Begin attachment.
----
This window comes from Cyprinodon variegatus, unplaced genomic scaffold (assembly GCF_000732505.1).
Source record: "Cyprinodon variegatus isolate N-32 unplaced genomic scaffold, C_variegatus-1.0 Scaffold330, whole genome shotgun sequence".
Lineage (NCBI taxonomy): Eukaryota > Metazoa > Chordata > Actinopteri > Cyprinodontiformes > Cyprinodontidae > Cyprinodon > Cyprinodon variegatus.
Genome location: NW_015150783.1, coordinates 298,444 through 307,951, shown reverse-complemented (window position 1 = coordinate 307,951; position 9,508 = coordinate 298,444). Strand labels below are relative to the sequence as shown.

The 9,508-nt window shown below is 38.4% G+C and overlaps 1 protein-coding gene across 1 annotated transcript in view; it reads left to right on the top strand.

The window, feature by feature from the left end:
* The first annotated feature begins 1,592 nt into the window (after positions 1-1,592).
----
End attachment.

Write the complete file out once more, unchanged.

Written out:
This window comes from Cyprinodon variegatus, unplaced genomic scaffold (assembly GCF_000732505.1).
Source record: "Cyprinodon variegatus isolate N-32 unplaced genomic scaffold, C_variegatus-1.0 Scaffold330, whole genome shotgun sequence".
Lineage (NCBI taxonomy): Eukaryota > Metazoa > Chordata > Actinopteri > Cyprinodontiformes > Cyprinodontidae > Cyprinodon > Cyprinodon variegatus.
Genome location: NW_015150783.1, coordinates 298,444 through 307,951, shown reverse-complemented (window position 1 = coordinate 307,951; position 9,508 = coordinate 298,444). Strand labels below are relative to the sequence as shown.

The 9,508-nt window shown below is 38.4% G+C and overlaps 1 protein-coding gene across 1 annotated transcript in view; it reads left to right on the top strand.

The window, feature by feature from the left end:
* The first annotated feature begins 1,592 nt into the window (after positions 1-1,592).